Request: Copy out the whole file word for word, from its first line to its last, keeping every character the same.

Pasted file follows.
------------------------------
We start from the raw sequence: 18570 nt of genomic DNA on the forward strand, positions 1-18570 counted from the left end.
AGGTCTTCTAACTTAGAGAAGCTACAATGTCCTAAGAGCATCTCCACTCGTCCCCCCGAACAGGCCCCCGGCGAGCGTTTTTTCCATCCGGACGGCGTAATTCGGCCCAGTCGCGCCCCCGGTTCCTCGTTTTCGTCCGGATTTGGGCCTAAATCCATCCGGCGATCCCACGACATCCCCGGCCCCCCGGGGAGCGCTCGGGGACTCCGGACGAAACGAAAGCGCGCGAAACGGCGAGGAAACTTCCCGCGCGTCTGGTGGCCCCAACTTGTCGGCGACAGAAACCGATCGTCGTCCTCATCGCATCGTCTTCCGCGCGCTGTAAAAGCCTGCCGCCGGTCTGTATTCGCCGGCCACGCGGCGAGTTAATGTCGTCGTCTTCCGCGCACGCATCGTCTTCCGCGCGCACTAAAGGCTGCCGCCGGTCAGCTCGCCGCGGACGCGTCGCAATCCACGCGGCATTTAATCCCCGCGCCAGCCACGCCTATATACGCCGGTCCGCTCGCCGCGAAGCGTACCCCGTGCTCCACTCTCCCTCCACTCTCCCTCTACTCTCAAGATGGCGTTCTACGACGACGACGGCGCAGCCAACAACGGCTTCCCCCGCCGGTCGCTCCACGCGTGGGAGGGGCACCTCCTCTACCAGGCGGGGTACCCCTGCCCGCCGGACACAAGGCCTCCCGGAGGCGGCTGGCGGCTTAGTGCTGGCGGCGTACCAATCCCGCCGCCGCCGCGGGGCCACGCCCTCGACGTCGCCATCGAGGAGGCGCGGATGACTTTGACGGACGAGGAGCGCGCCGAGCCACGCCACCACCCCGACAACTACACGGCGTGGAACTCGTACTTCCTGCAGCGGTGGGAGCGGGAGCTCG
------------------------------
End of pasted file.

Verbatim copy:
We start from the raw sequence: 18570 nt of genomic DNA on the forward strand, positions 1-18570 counted from the left end.
AGGTCTTCTAACTTAGAGAAGCTACAATGTCCTAAGAGCATCTCCACTCGTCCCCCCGAACAGGCCCCCGGCGAGCGTTTTTTCCATCCGGACGGCGTAATTCGGCCCAGTCGCGCCCCCGGTTCCTCGTTTTCGTCCGGATTTGGGCCTAAATCCATCCGGCGATCCCACGACATCCCCGGCCCCCCGGGGAGCGCTCGGGGACTCCGGACGAAACGAAAGCGCGCGAAACGGCGAGGAAACTTCCCGCGCGTCTGGTGGCCCCAACTTGTCGGCGACAGAAACCGATCGTCGTCCTCATCGCATCGTCTTCCGCGCGCTGTAAAAGCCTGCCGCCGGTCTGTATTCGCCGGCCACGCGGCGAGTTAATGTCGTCGTCTTCCGCGCACGCATCGTCTTCCGCGCGCACTAAAGGCTGCCGCCGGTCAGCTCGCCGCGGACGCGTCGCAATCCACGCGGCATTTAATCCCCGCGCCAGCCACGCCTATATACGCCGGTCCGCTCGCCGCGAAGCGTACCCCGTGCTCCACTCTCCCTCCACTCTCCCTCTACTCTCAAGATGGCGTTCTACGACGACGACGGCGCAGCCAACAACGGCTTCCCCCGCCGGTCGCTCCACGCGTGGGAGGGGCACCTCCTCTACCAGGCGGGGTACCCCTGCCCGCCGGACACAAGGCCTCCCGGAGGCGGCTGGCGGCTTAGTGCTGGCGGCGTACCAATCCCGCCGCCGCCGCGGGGCCACGCCCTCGACGTCGCCATCGAGGAGGCGCGGATGACTTTGACGGACGAGGAGCGCGCCGAGCCACGCCACCACCCCGACAACTACACGGCGTGGAACTCGTACTTCCTGCAGCGGTGGGAGCGGGAGCTCG